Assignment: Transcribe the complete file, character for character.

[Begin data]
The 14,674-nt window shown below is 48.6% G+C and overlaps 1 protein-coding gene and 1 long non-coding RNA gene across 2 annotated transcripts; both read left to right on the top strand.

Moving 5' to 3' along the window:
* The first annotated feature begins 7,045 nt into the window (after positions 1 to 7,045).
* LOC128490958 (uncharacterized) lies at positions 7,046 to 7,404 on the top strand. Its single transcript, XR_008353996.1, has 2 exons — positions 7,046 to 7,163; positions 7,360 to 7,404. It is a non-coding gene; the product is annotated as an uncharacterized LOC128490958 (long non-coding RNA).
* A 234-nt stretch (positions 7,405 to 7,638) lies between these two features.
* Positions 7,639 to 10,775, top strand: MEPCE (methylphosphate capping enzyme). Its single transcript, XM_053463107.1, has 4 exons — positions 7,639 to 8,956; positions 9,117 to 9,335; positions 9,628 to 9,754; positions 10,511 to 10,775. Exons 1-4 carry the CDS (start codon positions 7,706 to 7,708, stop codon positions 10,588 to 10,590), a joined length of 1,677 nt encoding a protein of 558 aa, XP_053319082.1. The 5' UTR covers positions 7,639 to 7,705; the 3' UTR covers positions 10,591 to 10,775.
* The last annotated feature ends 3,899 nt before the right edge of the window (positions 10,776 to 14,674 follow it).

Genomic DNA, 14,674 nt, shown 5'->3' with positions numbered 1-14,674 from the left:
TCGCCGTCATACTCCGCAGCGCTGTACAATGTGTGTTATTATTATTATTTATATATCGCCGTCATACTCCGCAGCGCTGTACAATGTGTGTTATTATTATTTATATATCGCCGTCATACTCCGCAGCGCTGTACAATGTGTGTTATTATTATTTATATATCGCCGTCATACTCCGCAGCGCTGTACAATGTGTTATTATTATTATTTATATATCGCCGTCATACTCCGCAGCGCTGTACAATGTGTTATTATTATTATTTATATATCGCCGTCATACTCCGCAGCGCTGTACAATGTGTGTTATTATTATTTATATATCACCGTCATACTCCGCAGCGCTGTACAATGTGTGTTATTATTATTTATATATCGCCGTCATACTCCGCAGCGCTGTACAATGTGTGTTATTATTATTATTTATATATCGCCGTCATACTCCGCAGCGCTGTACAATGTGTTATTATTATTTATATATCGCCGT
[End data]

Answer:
The 14,674-nt window shown below is 48.6% G+C and overlaps 1 protein-coding gene and 1 long non-coding RNA gene across 2 annotated transcripts; both read left to right on the top strand.

Moving 5' to 3' along the window:
* The first annotated feature begins 7,045 nt into the window (after positions 1 to 7,045).
* LOC128490958 (uncharacterized) lies at positions 7,046 to 7,404 on the top strand. Its single transcript, XR_008353996.1, has 2 exons — positions 7,046 to 7,163; positions 7,360 to 7,404. It is a non-coding gene; the product is annotated as an uncharacterized LOC128490958 (long non-coding RNA).
* A 234-nt stretch (positions 7,405 to 7,638) lies between these two features.
* Positions 7,639 to 10,775, top strand: MEPCE (methylphosphate capping enzyme). Its single transcript, XM_053463107.1, has 4 exons — positions 7,639 to 8,956; positions 9,117 to 9,335; positions 9,628 to 9,754; positions 10,511 to 10,775. Exons 1-4 carry the CDS (start codon positions 7,706 to 7,708, stop codon positions 10,588 to 10,590), a joined length of 1,677 nt encoding a protein of 558 aa, XP_053319082.1. The 5' UTR covers positions 7,639 to 7,705; the 3' UTR covers positions 10,591 to 10,775.
* The last annotated feature ends 3,899 nt before the right edge of the window (positions 10,776 to 14,674 follow it).

Genomic DNA, 14,674 nt, shown 5'->3' with positions numbered 1-14,674 from the left:
TCGCCGTCATACTCCGCAGCGCTGTACAATGTGTGTTATTATTATTATTTATATATCGCCGTCATACTCCGCAGCGCTGTACAATGTGTGTTATTATTATTTATATATCGCCGTCATACTCCGCAGCGCTGTACAATGTGTGTTATTATTATTTATATATCGCCGTCATACTCCGCAGCGCTGTACAATGTGTTATTATTATTATTTATATATCGCCGTCATACTCCGCAGCGCTGTACAATGTGTTATTATTATTATTTATATATCGCCGTCATACTCCGCAGCGCTGTACAATGTGTGTTATTATTATTTATATATCACCGTCATACTCCGCAGCGCTGTACAATGTGTGTTATTATTATTTATATATCGCCGTCATACTCCGCAGCGCTGTACAATGTGTGTTATTATTATTATTTATATATCGCCGTCATACTCCGCAGCGCTGTACAATGTGTTATTATTATTTATATATCGCCGT